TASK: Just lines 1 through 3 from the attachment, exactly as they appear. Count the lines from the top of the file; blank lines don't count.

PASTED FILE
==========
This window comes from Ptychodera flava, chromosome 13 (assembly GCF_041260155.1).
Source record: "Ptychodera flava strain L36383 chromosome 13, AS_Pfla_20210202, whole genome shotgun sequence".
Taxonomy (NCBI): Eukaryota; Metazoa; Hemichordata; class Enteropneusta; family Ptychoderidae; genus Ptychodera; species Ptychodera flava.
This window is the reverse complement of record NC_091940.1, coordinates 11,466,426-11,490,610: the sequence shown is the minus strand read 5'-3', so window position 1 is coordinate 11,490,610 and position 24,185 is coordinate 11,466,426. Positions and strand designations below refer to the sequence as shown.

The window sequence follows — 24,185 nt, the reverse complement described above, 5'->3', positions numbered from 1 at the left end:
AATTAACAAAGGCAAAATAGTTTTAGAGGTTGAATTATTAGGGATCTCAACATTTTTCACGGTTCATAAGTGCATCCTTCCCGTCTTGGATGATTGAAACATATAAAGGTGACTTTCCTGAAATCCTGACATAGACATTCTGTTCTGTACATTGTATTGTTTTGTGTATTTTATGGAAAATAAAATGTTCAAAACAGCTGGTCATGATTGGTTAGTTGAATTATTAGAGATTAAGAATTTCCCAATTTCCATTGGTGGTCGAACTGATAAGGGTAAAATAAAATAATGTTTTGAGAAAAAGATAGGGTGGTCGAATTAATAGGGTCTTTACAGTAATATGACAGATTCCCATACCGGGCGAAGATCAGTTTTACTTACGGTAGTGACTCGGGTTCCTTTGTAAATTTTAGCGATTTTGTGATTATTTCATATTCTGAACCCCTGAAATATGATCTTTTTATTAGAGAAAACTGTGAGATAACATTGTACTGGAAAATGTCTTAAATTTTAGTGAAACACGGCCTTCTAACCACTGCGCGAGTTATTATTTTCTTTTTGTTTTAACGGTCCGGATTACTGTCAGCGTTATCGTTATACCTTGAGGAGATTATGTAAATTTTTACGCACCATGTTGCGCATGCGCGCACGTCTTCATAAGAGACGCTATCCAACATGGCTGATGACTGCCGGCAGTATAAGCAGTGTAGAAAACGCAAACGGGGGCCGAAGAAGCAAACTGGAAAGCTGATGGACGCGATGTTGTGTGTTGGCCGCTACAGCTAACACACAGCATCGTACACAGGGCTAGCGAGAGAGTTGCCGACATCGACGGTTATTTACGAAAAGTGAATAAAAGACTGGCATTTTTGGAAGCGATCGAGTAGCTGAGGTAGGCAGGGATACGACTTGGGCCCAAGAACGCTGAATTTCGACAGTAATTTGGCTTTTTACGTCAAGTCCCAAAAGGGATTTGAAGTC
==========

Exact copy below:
This window comes from Ptychodera flava, chromosome 13 (assembly GCF_041260155.1).
Source record: "Ptychodera flava strain L36383 chromosome 13, AS_Pfla_20210202, whole genome shotgun sequence".
Taxonomy (NCBI): Eukaryota; Metazoa; Hemichordata; class Enteropneusta; family Ptychoderidae; genus Ptychodera; species Ptychodera flava.